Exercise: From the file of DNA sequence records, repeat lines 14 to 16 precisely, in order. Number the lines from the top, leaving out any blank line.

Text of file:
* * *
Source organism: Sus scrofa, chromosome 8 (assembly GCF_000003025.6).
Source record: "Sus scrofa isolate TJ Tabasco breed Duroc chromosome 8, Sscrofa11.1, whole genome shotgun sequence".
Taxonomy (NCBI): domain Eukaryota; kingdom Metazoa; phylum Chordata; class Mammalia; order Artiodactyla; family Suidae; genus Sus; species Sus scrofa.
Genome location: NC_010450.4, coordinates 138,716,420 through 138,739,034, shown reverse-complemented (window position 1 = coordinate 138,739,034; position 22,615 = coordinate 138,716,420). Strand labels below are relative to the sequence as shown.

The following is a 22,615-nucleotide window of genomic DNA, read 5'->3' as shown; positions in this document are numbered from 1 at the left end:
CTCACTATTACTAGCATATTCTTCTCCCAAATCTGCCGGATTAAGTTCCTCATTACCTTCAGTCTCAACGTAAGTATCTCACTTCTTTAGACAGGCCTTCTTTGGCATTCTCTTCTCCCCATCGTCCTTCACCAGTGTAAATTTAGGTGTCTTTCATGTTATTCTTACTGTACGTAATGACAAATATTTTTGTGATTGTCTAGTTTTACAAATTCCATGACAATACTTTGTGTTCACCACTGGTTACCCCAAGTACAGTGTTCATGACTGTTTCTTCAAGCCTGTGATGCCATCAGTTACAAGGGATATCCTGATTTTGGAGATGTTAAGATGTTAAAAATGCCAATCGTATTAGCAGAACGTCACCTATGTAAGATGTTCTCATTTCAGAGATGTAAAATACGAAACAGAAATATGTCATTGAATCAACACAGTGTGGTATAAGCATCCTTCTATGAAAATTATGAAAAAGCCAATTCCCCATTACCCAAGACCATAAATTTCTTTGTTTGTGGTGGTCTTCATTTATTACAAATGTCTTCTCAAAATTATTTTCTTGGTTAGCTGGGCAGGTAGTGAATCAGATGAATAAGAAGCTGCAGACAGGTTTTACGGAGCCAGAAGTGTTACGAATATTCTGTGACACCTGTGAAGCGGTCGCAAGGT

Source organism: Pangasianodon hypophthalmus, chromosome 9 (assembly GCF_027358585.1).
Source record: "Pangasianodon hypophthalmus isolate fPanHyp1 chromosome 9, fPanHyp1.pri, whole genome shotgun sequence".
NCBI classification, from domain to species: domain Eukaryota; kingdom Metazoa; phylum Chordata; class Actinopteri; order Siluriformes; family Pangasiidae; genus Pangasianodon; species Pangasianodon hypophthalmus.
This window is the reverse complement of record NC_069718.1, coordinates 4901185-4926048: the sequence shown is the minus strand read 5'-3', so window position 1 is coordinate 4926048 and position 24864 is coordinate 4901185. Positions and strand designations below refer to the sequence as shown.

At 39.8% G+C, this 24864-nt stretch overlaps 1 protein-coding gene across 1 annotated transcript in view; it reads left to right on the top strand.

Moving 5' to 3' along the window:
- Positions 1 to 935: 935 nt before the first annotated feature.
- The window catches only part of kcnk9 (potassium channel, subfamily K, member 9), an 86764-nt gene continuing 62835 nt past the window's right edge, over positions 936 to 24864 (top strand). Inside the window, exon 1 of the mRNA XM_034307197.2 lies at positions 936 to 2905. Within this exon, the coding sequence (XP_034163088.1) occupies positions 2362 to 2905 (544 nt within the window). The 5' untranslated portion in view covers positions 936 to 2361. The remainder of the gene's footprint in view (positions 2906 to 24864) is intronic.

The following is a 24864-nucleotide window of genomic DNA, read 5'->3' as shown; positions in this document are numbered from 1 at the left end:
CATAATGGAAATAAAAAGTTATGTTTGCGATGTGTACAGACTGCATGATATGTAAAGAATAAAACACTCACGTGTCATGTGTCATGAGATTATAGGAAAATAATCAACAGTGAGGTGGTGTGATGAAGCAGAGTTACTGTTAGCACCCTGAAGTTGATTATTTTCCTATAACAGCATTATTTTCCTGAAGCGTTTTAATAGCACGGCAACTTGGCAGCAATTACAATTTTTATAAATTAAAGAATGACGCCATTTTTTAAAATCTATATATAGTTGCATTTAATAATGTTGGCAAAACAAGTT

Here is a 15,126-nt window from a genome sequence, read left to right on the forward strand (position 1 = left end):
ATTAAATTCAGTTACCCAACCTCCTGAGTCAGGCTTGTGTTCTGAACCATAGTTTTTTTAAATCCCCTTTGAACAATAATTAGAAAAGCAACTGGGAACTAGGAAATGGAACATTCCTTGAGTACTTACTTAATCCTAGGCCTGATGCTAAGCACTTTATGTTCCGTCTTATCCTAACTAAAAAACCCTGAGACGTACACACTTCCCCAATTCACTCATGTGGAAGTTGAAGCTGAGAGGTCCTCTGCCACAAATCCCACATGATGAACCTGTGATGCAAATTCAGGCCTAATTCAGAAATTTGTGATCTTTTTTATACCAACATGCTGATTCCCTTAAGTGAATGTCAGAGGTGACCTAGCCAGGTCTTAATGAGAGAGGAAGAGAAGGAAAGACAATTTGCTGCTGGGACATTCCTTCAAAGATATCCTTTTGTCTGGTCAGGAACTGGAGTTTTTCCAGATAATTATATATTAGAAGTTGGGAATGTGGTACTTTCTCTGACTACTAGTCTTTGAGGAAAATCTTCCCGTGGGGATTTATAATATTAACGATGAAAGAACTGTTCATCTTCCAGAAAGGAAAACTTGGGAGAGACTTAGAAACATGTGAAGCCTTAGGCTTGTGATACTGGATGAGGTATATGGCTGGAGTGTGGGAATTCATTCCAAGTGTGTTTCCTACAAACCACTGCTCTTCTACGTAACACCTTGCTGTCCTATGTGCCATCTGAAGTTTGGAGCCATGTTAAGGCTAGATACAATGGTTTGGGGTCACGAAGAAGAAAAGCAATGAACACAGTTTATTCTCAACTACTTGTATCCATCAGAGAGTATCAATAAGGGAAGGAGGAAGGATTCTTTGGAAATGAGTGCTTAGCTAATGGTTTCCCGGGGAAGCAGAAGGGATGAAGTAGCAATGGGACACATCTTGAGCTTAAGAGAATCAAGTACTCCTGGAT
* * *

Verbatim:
- The window catches only part of kcnk9 (potassium channel, subfamily K, member 9), an 86764-nt gene continuing 62835 nt past the window's right edge, over positions 936 to 24864 (top strand). Inside the window, exon 1 of the mRNA XM_034307197.2 lies at positions 936 to 2905. Within this exon, the coding sequence (XP_034163088.1) occupies positions 2362 to 2905 (544 nt within the window). The 5' untranslated portion in view covers positions 936 to 2361. The remainder of the gene's footprint in view (positions 2906 to 24864) is intronic.

The following is a 24864-nucleotide window of genomic DNA, read 5'->3' as shown; positions in this document are numbered from 1 at the left end:
CATAATGGAAATAAAAAGTTATGTTTGCGATGTGTACAGACTGCATGATATGTAAAGAATAAAACACTCACGTGTCATGTGTCATGAGATTATAGGAAAATAATCAACAGTGAGGTGGTGTGATGAAGCAGAGTTACTGTTAGCACCCTGAAGTTGATTATTTTCCTATAACAGCATTATTTTCCTGAAGCGTTTTAATAGCACGGCAACTTGGCAGCAATTACAATTTTTATAAATTAAAGAATGACGCCATTTTTTAAAATCTATATATAGTTGCATTTAATAATGTTGGCAAAACAAGTT